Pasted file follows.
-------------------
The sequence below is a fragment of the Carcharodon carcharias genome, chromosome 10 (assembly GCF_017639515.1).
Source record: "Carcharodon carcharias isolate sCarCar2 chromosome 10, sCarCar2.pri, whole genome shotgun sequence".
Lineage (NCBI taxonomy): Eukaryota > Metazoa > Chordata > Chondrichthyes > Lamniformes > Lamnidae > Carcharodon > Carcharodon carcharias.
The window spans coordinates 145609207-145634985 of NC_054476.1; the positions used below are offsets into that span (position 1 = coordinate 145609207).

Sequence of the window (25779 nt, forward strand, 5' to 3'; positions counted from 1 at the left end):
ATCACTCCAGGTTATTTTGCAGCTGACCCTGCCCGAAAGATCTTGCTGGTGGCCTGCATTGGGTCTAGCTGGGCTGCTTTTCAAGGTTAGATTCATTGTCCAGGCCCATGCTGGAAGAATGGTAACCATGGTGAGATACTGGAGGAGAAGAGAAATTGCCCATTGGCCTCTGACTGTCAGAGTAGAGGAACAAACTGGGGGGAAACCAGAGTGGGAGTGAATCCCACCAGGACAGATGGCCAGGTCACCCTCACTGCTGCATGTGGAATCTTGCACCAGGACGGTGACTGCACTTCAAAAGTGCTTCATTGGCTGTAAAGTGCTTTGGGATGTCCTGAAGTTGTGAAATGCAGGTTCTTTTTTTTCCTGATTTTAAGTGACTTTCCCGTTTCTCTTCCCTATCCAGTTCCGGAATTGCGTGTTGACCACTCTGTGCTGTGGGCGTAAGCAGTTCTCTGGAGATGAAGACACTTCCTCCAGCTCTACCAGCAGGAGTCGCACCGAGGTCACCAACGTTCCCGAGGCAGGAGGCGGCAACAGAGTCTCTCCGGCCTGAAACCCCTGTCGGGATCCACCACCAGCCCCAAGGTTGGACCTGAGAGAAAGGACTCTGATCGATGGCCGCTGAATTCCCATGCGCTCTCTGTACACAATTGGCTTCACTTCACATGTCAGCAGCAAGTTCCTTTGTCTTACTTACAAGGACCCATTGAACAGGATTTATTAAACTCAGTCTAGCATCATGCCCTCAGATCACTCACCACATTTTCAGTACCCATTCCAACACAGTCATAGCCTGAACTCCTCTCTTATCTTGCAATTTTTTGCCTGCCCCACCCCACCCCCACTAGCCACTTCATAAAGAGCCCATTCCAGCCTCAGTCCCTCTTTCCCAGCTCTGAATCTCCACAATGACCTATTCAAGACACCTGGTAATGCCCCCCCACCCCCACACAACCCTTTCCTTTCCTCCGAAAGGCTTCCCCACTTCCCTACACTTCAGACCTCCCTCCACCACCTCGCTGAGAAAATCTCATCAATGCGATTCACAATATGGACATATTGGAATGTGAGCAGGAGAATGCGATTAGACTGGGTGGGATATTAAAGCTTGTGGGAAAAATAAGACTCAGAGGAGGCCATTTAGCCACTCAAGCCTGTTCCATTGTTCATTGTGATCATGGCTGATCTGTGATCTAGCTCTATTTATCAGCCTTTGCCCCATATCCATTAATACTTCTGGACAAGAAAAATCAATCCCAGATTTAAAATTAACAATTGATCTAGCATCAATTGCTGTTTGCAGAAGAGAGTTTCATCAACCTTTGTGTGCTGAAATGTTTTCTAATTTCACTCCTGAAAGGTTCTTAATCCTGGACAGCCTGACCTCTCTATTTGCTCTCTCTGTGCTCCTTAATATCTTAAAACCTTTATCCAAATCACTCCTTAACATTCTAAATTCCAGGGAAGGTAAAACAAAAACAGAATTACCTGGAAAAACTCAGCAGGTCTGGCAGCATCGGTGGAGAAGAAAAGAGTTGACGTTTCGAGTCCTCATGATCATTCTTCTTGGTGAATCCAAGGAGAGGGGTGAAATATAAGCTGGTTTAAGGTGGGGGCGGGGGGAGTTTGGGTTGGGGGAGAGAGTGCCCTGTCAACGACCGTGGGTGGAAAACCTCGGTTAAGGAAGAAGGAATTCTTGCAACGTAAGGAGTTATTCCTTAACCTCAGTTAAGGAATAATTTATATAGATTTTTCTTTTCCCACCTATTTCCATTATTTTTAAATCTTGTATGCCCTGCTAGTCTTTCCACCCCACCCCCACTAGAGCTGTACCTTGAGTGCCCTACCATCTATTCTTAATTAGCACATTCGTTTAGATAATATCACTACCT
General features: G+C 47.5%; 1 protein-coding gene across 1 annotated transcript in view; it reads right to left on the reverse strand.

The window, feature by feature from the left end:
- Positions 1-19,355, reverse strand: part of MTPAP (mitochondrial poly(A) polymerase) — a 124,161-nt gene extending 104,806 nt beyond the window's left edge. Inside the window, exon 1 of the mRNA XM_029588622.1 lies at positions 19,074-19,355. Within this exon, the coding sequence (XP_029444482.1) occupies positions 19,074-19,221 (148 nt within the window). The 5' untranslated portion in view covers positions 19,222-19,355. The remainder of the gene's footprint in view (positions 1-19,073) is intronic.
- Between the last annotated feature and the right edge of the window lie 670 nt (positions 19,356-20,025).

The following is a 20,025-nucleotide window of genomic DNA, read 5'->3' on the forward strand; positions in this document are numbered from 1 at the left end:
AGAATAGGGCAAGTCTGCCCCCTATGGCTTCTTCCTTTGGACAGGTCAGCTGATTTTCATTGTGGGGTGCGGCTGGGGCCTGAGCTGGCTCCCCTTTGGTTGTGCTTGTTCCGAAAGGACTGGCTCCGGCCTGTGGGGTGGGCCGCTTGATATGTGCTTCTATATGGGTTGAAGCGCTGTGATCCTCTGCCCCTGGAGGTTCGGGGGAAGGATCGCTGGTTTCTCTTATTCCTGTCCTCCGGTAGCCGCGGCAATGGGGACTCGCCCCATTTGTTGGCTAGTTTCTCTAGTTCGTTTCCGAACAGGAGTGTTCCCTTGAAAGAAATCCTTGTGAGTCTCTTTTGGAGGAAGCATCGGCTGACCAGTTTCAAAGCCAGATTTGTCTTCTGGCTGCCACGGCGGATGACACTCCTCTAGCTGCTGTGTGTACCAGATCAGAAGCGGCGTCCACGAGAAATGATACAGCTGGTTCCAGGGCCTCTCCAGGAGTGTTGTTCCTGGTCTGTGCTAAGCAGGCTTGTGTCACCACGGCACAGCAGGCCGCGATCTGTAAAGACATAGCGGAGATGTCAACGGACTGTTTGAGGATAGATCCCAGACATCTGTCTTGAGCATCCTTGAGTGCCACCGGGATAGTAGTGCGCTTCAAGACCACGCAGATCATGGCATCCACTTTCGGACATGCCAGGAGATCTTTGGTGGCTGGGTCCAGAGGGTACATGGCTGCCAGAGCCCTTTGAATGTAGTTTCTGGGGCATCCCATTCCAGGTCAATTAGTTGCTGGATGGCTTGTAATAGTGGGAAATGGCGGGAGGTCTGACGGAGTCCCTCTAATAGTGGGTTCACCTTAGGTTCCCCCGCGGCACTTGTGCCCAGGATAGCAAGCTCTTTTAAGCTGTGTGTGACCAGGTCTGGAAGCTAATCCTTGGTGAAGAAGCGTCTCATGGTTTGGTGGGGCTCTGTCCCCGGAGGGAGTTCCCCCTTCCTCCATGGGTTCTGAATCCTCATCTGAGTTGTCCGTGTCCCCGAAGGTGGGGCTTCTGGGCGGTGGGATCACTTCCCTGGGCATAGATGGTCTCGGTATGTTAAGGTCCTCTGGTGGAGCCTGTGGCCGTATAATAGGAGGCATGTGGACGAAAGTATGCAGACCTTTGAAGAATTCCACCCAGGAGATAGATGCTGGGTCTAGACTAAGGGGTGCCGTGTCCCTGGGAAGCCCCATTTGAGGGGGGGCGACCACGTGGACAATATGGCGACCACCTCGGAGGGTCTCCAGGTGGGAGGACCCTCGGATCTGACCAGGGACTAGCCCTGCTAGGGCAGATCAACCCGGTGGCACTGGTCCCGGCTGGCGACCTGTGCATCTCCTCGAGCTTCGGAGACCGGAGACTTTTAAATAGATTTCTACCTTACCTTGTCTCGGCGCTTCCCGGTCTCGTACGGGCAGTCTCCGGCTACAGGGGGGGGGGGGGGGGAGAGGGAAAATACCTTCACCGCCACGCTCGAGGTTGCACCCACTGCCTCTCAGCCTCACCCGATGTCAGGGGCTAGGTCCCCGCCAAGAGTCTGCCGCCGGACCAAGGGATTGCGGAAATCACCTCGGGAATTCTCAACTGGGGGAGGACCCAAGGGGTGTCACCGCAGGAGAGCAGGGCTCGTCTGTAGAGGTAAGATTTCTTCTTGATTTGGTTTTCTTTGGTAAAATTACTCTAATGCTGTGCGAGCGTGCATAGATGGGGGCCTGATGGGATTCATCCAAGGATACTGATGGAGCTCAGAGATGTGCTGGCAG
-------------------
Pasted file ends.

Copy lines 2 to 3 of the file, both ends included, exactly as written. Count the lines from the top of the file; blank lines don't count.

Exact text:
Source record: "Carcharodon carcharias isolate sCarCar2 chromosome 10, sCarCar2.pri, whole genome shotgun sequence".
Lineage (NCBI taxonomy): Eukaryota > Metazoa > Chordata > Chondrichthyes > Lamniformes > Lamnidae > Carcharodon > Carcharodon carcharias.